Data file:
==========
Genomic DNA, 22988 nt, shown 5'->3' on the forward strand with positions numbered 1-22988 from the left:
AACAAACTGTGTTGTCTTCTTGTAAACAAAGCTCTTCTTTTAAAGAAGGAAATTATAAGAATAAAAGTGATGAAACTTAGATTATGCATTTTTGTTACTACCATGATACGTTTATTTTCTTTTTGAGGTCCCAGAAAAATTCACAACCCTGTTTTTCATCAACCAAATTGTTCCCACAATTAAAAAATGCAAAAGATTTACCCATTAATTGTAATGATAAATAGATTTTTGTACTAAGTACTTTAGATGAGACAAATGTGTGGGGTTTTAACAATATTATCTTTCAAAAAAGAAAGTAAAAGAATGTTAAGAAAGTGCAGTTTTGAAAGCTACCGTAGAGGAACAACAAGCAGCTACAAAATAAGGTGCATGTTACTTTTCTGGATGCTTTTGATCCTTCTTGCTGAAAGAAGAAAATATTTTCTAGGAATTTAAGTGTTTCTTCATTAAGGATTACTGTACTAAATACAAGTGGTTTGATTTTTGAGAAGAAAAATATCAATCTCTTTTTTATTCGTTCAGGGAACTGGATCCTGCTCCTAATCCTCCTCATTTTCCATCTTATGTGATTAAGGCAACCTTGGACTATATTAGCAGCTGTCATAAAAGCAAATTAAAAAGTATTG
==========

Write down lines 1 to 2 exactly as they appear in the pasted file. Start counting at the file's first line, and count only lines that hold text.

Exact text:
Genomic DNA, 22988 nt, shown 5'->3' on the forward strand with positions numbered 1-22988 from the left:
AACAAACTGTGTTGTCTTCTTGTAAACAAAGCTCTTCTTTTAAAGAAGGAAATTATAAGAATAAAAGTGATGAAACTTAGATTATGCATTTTTGTTACTACCATGATACGTTTATTTTCTTTTTGAGGTCCCAGAAAAATTCACAACCCTGTTTTTCATCAACCAAATTGTTCCCACAATTAAAAAATGCAAAAGATTTACCCATTAATTGTAATGATAAATAGATTTTTGTACTAAGTACTTTAGATGAGACAAATGTGTGGGGTTTTAACAATATTATCTTTCAAAAAAGAAAGTAAAAGAATGTTAAGAAAGTGCAGTTTTGAAAGCTACCGTAGAGGAACAACAAGCAGCTACAAAATAAGGTGCATGTTACTTTTCTGGATGCTTTTGATCCTTCTTGCTGAAAGAAGAAAATATTTTCTAGGAATTTAAGTGTTTCTTCATTAAGGATTACTGTACTAAATACAAGTGGTTTGATTTTTGAGAAGAAAAATATCAATCTCTTTTTTATTCGTTCAGGGAACTGGATCCTGCTCCTAATCCTCCTCATTTTCCATCTTATGTGATTAAGGCAACCTTGGACTATATTAGCAGCTGTCATAAAAGCAAATTAAAAAGTATTG